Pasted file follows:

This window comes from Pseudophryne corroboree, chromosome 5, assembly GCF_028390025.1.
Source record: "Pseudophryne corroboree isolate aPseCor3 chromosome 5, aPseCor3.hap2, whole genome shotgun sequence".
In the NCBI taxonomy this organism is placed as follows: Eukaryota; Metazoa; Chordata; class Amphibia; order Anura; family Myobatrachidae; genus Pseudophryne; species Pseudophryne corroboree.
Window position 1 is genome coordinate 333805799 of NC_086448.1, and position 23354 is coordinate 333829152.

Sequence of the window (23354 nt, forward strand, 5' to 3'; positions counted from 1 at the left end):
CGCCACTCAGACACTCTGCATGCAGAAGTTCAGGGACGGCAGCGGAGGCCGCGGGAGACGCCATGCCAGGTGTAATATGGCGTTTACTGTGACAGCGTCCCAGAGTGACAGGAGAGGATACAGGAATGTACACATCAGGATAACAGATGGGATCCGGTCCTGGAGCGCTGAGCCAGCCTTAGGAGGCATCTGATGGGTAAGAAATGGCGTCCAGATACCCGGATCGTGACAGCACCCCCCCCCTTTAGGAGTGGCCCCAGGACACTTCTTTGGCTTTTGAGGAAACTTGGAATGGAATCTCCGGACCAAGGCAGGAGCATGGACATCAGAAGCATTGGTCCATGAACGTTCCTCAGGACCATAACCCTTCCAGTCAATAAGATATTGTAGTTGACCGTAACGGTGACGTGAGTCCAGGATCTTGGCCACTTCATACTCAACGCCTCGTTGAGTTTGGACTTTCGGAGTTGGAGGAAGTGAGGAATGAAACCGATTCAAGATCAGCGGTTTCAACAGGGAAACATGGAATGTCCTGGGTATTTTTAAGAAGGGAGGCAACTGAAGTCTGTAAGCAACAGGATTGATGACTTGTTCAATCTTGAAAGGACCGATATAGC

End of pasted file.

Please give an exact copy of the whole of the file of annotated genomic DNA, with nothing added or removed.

This window comes from Pseudophryne corroboree, chromosome 5, assembly GCF_028390025.1.
Source record: "Pseudophryne corroboree isolate aPseCor3 chromosome 5, aPseCor3.hap2, whole genome shotgun sequence".
In the NCBI taxonomy this organism is placed as follows: Eukaryota; Metazoa; Chordata; class Amphibia; order Anura; family Myobatrachidae; genus Pseudophryne; species Pseudophryne corroboree.
Window position 1 is genome coordinate 333805799 of NC_086448.1, and position 23354 is coordinate 333829152.

Sequence of the window (23354 nt, forward strand, 5' to 3'; positions counted from 1 at the left end):
CGCCACTCAGACACTCTGCATGCAGAAGTTCAGGGACGGCAGCGGAGGCCGCGGGAGACGCCATGCCAGGTGTAATATGGCGTTTACTGTGACAGCGTCCCAGAGTGACAGGAGAGGATACAGGAATGTACACATCAGGATAACAGATGGGATCCGGTCCTGGAGCGCTGAGCCAGCCTTAGGAGGCATCTGATGGGTAAGAAATGGCGTCCAGATACCCGGATCGTGACAGCACCCCCCCCCTTTAGGAGTGGCCCCAGGACACTTCTTTGGCTTTTGAGGAAACTTGGAATGGAATCTCCGGACCAAGGCAGGAGCATGGACATCAGAAGCATTGGTCCATGAACGTTCCTCAGGACCATAACCCTTCCAGTCAATAAGATATTGTAGTTGACCGTAACGGTGACGTGAGTCCAGGATCTTGGCCACTTCATACTCAACGCCTCGTTGAGTTTGGACTTTCGGAGTTGGAGGAAGTGAGGAATGAAACCGATTCAAGATCAGCGGTTTCAACAGGGAAACATGGAATGTCCTGGGTATTTTTAAGAAGGGAGGCAACTGAAGTCTGTAAGCAACAGGATTGATGACTTGTTCAATCTTGAAAGGACCGATATAGC